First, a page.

Category Archives: Comedy

Buffalo Bill and the Indians, or Sitting Bull’s History Lesson (1976)

Buffalo Bill PosterRobert Altman and Paul Newman team up to give us some revisionist history about America’s greatest hero, Buffalo Bill. Mind you, I have no idea what Buffalo Bill ever did that was so dang great. I’m guessing that he killed some buffalo and Indians or something back in times when that sort of thing could pass for an occupation. Continue reading

Take Me Out to the Ball Game (1949)

Take Me Out to the Ball Game PosterThis is a film that I would recommend to all the people complaining that our professional athletes are overcompensated. Not because I think these people are jealous whiners and that they deserve to have to sit through this forgettable musical filled with unremarkable tunes, dance numbers that don’t ever catch fire, and a story about as thin as Frank Sinatra, though that wouldn’t be totally unwarranted punishment for them. But because this movie teaches us what happens when pro ballplayers don’t make enough money and have to find second jobs from shady gamblers.

Right from the beginning, the movie demonstrates how desirous it is for our sports heroes to not be forced into off season employment when we meet up with Gene Kelly and Old Blue Eyes as they perform their vaudeville routine that revolves around a lot of singing and dancing to the title song. Continue reading

Belles on Their Toes (1952)

Belles on Their Toes PosterThe Gilbreths, whose sole claim to fame is that they have never heard of birth control, stage an unwelcome return in this, the sequel to the insipid Cheaper By the Dozen and the results are more of the same: meandering stories that don’t hold your interest, moments designed to evoke laughs that succeed only in provoking yawns, and the complete downplaying of all but about two or three of the daughters. Continue reading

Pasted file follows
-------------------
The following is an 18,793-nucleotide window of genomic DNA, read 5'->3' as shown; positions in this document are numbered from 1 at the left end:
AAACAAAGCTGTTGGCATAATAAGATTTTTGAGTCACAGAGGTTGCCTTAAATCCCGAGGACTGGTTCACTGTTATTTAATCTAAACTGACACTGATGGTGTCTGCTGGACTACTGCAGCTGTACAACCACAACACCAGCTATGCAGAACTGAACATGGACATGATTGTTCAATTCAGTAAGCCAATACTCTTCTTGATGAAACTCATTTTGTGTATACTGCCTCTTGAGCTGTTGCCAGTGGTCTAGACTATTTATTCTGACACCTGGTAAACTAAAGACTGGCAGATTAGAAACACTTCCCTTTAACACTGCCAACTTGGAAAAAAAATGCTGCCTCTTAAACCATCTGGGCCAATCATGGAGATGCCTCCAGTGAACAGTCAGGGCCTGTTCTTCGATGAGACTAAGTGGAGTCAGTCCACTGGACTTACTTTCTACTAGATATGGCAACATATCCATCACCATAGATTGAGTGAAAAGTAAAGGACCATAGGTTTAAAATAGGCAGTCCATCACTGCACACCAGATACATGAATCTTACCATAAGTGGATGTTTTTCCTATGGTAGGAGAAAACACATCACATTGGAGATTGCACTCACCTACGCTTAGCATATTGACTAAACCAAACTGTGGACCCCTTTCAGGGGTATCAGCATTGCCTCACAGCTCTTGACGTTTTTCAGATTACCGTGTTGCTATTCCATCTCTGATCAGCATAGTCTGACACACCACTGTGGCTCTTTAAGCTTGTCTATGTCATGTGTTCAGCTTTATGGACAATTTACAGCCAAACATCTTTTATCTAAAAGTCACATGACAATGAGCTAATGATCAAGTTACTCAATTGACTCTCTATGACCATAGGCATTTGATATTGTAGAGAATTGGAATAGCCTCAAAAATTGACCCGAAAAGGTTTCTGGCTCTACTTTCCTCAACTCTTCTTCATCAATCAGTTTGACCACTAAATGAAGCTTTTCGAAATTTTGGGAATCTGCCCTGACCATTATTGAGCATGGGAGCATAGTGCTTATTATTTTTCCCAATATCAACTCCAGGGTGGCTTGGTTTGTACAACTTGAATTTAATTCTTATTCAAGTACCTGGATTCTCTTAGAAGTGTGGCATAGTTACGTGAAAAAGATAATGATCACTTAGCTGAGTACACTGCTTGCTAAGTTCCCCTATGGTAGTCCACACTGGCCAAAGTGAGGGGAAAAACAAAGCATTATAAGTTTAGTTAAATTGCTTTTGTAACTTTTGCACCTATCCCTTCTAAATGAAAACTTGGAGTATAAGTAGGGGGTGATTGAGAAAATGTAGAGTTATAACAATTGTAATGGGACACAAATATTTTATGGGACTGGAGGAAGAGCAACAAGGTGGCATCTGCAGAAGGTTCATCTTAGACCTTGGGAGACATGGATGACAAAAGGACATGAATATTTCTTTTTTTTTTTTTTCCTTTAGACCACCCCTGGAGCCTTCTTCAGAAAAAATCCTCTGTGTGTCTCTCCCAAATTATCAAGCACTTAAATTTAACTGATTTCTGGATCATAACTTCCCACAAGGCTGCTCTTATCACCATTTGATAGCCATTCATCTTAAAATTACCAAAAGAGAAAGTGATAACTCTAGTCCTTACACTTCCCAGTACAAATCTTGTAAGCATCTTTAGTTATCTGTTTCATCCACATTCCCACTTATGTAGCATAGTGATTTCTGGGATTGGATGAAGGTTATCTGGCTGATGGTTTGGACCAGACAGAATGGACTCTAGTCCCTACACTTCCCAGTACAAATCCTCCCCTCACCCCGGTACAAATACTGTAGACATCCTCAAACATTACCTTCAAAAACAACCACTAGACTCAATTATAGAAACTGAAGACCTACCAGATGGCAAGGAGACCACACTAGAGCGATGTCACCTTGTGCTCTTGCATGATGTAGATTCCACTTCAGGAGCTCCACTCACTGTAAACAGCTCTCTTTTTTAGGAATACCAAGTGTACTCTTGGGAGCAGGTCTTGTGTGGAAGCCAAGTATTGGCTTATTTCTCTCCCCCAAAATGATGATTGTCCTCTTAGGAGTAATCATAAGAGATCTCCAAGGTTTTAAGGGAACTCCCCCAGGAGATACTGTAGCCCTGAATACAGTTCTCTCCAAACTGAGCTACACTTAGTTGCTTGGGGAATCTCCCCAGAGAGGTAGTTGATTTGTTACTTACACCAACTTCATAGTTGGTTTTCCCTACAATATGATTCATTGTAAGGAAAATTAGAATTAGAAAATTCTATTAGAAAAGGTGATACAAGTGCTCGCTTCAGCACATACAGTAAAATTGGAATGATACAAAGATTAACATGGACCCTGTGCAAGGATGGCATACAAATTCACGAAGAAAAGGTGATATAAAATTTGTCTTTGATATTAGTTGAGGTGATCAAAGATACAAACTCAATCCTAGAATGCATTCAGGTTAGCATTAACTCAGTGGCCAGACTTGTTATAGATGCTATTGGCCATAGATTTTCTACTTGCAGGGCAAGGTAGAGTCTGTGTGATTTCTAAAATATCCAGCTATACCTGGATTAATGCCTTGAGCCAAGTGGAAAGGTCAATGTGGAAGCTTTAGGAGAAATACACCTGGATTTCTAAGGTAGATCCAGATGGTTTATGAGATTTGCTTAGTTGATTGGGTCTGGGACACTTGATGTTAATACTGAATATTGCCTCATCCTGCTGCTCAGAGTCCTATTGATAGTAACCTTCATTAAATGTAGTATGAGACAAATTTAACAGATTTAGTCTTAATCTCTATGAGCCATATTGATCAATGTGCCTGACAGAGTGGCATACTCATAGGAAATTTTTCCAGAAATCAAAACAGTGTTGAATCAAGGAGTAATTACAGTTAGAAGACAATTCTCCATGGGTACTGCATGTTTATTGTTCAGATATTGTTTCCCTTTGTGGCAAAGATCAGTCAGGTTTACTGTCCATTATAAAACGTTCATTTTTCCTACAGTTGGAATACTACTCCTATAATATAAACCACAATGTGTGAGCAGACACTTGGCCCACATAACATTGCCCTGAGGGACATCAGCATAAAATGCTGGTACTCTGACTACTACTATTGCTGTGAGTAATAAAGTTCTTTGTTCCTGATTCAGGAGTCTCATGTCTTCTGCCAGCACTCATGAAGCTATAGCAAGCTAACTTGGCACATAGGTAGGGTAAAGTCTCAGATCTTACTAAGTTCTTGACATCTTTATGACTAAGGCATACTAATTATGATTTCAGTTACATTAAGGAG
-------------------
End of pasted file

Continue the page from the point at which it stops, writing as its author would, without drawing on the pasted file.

The Man Who Came to Dinner (1942)

ManWhoCameToDinnerPosterThe Man Who Came To Dinner is a story about a radio host, Sheridan Whiteside, who ruins Christmas, but since this is Hollywood, he also manages to save it in the end. And unlike the majority of real people, the titular man’s consistently caustic manner and maddening self-absorption is fairly amusing. The writers also understood the most rudimentary elements of comedy and thus we are also treated to penguins periodically running around loose in the house. Continue reading

Battlefield Baseball (2003)

Battlefield Baseball PosterEasily much better than the previous “greatest movie about baseball in Japan,” 1992’s Mr. Baseball starring Tom Selleck, Battlefield Baseball succeeds because of the relative dearth of baseball-related antics (as well as the dearth of Tom Selleck) and instead uses the trappings of baseball merely as a way to get across its message that everyone wants to feel loved – even a high school baseball team of homicidal mutants. Continue reading

The Twins Effect (2003)

Vampire Effect DVD CoverThe Twins Effect (titled Vampire Effect for its US DVD release) had nineteen minutes deleted from it and some scenes shuffled around for its American release. I suppose that had I seen the movie in its original form, it might not have smelled about as bad as the sweat-stained coffin lining of the five hundred-year-old undead prince seeking to romance one half of the sensational Cantonese singing duo, Twins. Continue reading

Roller Blade (1986)

RollerBladeCoverSurprisingly, Roller Blade is not the first post-apocalyptic roller skating movie. Skatetown, U.S.A. and Roller Boogie both preceded it by a decade. And if you don’t think either of those films qualifies as post-apocalyptic, I don’t know what else you’d call one movie starring Linda Blair from the director of Truck Stop Women and another featuring (deep breath!) Patrick Swayze, Flip Wilson, Ruth Buzzi, Horshack, Marcia Brady, Scott Baio, and some chick from Little House On The Prairie! Continue reading